Oil futures climbed toward the $50 level on Thursday, driven higher by a bullish outlook following weekly U.S. inventory data, but market participants expected the commodity to trade in a narrow range ahead of a OPEC meeting next week.
On the New York Mercantile Exchange, light, sweet crude futures for delivery in September CLU7, -0.67% climbed 23 cents, or 0.5%, to $49.84 a barrel, after trading as low as $49.12 earlier in the session.
October Brent crude LCOV7, -0.29% on London’s ICE Futures exchange rose 38 cents, or 0.7%, to $52.74, bouncing back from a loss of as much as 0.9% earlier on Thursday.Oil has experienced fitful trade over the past several weeks, but has managed to drift higher within range of its 200-day moving average at $49.45 a barrel, as investors have grappled with the Organization of the Petroleum Exporting Countries’s attempts to cap global output, along with other major producers. U.S. shale producers have been the biggest headwind to OPEC’s efforts to stem output. Meanwhile, an agreement led by the cartel and major crude producers is set to expire at the end of the first quarter in 2018.
We are going to be relatively range-bound
“I think we are going to be relatively range-bound unless we see some kind of weather or political event,” said Tariq Zahir, managing member at commodity-trading advisor Tyche Capital Advisors.
Zahir said oil futures would be sensitive to any news, given its recent uptrend. He said U.S. traded oil has the potential to hit $51, if any supply disruptions or bullish news emerges.
Late Wednesday, the EIA reported a 1.5 million barrel drop in crude inventories last week, below analysts’ expectations. However, “a strong increase in demand was enough to appease the bullish investors,” said ANZ Bank. Refiners’ capacity utilization jumped to 95.4% last week, the government also said.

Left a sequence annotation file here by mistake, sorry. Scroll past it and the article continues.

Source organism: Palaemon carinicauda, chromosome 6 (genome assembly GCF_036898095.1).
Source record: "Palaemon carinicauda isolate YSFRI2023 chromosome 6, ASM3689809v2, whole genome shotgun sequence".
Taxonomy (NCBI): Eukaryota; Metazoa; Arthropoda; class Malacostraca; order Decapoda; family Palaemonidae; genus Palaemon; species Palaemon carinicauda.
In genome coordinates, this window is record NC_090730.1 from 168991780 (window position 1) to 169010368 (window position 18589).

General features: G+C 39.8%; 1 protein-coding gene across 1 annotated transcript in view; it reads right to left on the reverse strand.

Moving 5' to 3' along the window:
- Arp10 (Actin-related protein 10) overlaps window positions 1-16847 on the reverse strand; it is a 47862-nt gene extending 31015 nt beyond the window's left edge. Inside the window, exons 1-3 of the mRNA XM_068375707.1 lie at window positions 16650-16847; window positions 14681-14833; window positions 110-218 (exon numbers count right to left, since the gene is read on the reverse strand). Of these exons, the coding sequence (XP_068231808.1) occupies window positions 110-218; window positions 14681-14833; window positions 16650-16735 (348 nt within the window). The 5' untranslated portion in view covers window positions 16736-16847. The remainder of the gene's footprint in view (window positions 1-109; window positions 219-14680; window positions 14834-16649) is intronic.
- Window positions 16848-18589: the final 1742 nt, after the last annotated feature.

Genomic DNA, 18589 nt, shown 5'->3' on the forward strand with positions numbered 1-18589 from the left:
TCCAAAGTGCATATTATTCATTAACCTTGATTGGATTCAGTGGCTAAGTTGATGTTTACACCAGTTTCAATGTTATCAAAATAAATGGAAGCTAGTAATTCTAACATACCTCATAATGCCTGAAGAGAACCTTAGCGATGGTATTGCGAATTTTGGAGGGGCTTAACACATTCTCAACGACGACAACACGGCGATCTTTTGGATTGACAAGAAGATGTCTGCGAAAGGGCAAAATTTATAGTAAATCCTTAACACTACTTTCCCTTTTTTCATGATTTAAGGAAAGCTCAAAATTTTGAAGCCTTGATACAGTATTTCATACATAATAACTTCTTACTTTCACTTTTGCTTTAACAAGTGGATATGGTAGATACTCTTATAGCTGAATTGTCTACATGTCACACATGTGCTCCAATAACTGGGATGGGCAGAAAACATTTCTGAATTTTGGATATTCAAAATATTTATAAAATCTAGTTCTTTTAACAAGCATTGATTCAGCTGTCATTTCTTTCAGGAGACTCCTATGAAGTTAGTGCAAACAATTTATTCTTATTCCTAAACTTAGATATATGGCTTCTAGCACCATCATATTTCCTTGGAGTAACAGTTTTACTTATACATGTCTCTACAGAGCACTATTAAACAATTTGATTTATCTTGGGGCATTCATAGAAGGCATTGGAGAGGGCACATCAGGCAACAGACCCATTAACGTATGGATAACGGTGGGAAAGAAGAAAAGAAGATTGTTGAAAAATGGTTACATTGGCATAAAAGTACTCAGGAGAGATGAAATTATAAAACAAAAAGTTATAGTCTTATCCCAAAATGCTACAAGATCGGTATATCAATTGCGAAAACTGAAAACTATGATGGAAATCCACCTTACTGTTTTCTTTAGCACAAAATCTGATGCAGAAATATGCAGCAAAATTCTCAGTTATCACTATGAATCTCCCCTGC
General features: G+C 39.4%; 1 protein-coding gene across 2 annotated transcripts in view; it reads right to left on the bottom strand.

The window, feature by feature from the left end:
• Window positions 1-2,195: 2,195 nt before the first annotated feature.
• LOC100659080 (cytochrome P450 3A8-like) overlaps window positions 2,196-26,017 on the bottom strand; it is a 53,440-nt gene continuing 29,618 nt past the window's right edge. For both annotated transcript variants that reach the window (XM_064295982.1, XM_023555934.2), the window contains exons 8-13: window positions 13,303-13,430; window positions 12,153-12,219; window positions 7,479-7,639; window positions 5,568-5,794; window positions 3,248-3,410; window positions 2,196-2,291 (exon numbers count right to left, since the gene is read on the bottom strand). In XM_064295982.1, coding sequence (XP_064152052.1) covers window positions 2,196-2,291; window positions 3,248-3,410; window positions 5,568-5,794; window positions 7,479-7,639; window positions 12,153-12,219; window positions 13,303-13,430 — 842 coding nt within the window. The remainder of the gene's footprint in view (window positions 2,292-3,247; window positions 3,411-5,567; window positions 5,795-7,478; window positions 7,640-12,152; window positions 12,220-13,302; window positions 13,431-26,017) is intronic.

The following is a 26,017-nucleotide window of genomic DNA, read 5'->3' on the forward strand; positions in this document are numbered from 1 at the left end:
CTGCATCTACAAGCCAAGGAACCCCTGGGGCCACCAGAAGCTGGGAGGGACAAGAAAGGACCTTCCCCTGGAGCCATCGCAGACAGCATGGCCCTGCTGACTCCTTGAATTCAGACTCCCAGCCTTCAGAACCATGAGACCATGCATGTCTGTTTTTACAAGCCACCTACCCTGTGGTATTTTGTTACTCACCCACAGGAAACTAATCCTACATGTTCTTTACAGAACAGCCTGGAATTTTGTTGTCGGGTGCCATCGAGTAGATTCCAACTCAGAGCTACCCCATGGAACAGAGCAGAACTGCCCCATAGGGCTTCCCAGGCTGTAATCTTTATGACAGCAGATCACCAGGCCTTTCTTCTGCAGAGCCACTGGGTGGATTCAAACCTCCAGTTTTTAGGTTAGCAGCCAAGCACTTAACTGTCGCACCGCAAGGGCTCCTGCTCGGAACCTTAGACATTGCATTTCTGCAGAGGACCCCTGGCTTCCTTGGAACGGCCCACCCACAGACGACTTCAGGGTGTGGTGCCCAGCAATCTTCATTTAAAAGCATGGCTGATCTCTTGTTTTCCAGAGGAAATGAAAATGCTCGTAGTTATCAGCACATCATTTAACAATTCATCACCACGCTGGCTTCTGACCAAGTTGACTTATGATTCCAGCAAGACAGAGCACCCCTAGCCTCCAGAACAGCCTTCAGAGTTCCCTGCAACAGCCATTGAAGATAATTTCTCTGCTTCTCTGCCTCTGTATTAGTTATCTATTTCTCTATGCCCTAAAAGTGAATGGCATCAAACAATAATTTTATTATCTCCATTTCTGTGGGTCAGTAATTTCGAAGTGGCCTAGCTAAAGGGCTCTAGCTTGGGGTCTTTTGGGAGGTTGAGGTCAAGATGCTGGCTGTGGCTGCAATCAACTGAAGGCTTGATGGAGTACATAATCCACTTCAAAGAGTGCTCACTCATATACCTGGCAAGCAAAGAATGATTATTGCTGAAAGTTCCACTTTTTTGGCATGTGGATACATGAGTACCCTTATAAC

American Petroleum Institute out on Tuesday
ANZ sees tightness coming in the fourth quarter
Data from the American Petroleum Institute out on Tuesday showed stockpiles unexpectedly increased last week.
The mixed signals on U.S. supply come as market players globally await signs that production caps led by OPEC and Russia are making notable dents into still-historically high global supplies. ANZ sees tightness coming in the fourth quarter, pushing oil prices into the high-$50s.
Among refined products, September gasoline RBU7, -0.79% was up 0.2% at $1.649 a gallon.
Meanwhile, natural gas for September NGU17, -0.18% climbed 0.4% to $2.821 per million British thermal units.
Vehicle-makers are introducing more wearable equipment to alleviate stresses and strains, giving assembly workers a somewhat cyborg look. AMS reports on the latest innovations being rolled out by Audi and BMW
As the robots used in automotive manufacturing become more human, able to work collaboratively and intelligently, in one sense human operatives are becoming more machine-like. Wearable technology such as ‘medical’ gloves or scanner gloves, plus exoskeletons for the upper and lower body are starting to give line workers a distinctly cyborg look. Of course, it’s not about aesthetics but ergonomics; the alleviation of stresses and strains plus the fatigue which makes errors more likely, therefore improving production efficiency and quality.
In March this year, BMW announced the “persistent modernisation” of its working environments to “further reduce ergonomically unfavourable and strenuous tasks, giving workers an opportunity to apply their unique cognitive skills to the best effect”.
The OEM already uses exoskeletons in assembly but will boost the number of upper-body supports from 24 to 64 in 2017. This is a response to high demand at the Spartanburg plant, South Carolina, which operates the existing 24 devices and has a history of “innovative value creation”, says Christian Dahmen, specialist for exoskeletons in production, BMW. “We tested the exoskeletons in Spartanburg in a pilot project in 2016 and got them ready for use in series production,” he states. “Following the consistently positive experience in Spartanburg, the next step will be rollout at our German automotive plants.”
He describes the upper-body support as being like a T-shirt, available in different standard sizes but modifiable for specific requirements.